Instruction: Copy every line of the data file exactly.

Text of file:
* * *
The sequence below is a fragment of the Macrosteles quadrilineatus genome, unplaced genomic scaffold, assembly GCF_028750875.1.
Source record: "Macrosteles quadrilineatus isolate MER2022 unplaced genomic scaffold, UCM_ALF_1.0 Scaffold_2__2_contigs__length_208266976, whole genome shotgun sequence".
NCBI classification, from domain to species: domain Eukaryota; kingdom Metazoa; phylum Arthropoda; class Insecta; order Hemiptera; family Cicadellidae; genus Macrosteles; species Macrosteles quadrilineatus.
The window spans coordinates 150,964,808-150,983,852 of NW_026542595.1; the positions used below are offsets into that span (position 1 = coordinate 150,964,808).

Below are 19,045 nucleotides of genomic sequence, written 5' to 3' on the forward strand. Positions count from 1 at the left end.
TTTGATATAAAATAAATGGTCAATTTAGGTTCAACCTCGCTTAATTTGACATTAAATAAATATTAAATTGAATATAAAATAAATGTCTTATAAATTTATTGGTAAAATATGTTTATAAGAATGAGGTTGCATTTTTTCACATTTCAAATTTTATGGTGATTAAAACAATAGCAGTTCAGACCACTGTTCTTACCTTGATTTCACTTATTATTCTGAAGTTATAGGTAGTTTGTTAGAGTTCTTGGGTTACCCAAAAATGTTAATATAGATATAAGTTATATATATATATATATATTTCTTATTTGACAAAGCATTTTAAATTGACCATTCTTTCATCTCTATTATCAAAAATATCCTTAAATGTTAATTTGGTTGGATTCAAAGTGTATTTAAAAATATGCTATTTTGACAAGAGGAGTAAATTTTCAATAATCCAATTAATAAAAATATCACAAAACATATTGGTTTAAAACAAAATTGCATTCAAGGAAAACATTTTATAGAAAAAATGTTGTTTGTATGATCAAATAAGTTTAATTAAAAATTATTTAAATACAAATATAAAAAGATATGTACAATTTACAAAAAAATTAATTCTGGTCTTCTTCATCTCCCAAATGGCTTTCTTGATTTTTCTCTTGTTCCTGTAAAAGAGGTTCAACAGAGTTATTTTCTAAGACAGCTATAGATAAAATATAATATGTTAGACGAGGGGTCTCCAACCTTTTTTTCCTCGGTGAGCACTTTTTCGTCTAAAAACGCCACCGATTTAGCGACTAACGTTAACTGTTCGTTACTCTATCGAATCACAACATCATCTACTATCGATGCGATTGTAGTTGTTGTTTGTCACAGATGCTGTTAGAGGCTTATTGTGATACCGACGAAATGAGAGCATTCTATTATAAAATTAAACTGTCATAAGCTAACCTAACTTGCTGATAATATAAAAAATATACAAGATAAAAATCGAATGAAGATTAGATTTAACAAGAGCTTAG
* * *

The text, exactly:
The sequence below is a fragment of the Macrosteles quadrilineatus genome, unplaced genomic scaffold, assembly GCF_028750875.1.
Source record: "Macrosteles quadrilineatus isolate MER2022 unplaced genomic scaffold, UCM_ALF_1.0 Scaffold_2__2_contigs__length_208266976, whole genome shotgun sequence".
NCBI classification, from domain to species: domain Eukaryota; kingdom Metazoa; phylum Arthropoda; class Insecta; order Hemiptera; family Cicadellidae; genus Macrosteles; species Macrosteles quadrilineatus.
The window spans coordinates 150,964,808-150,983,852 of NW_026542595.1; the positions used below are offsets into that span (position 1 = coordinate 150,964,808).

Below are 19,045 nucleotides of genomic sequence, written 5' to 3' on the forward strand. Positions count from 1 at the left end.
TTTGATATAAAATAAATGGTCAATTTAGGTTCAACCTCGCTTAATTTGACATTAAATAAATATTAAATTGAATATAAAATAAATGTCTTATAAATTTATTGGTAAAATATGTTTATAAGAATGAGGTTGCATTTTTTCACATTTCAAATTTTATGGTGATTAAAACAATAGCAGTTCAGACCACTGTTCTTACCTTGATTTCACTTATTATTCTGAAGTTATAGGTAGTTTGTTAGAGTTCTTGGGTTACCCAAAAATGTTAATATAGATATAAGTTATATATATATATATATATTTCTTATTTGACAAAGCATTTTAAATTGACCATTCTTTCATCTCTATTATCAAAAATATCCTTAAATGTTAATTTGGTTGGATTCAAAGTGTATTTAAAAATATGCTATTTTGACAAGAGGAGTAAATTTTCAATAATCCAATTAATAAAAATATCACAAAACATATTGGTTTAAAACAAAATTGCATTCAAGGAAAACATTTTATAGAAAAAATGTTGTTTGTATGATCAAATAAGTTTAATTAAAAATTATTTAAATACAAATATAAAAAGATATGTACAATTTACAAAAAAATTAATTCTGGTCTTCTTCATCTCCCAAATGGCTTTCTTGATTTTTCTCTTGTTCCTGTAAAAGAGGTTCAACAGAGTTATTTTCTAAGACAGCTATAGATAAAATATAATATGTTAGACGAGGGGTCTCCAACCTTTTTTTCCTCGGTGAGCACTTTTTCGTCTAAAAACGCCACCGATTTAGCGACTAACGTTAACTGTTCGTTACTCTATCGAATCACAACATCATCTACTATCGATGCGATTGTAGTTGTTGTTTGTCACAGATGCTGTTAGAGGCTTATTGTGATACCGACGAAATGAGAGCATTCTATTATAAAATTAAACTGTCATAAGCTAACCTAACTTGCTGATAATATAAAAAATATACAAGATAAAAATCGAATGAAGATTAGATTTAACAAGAGCTTAG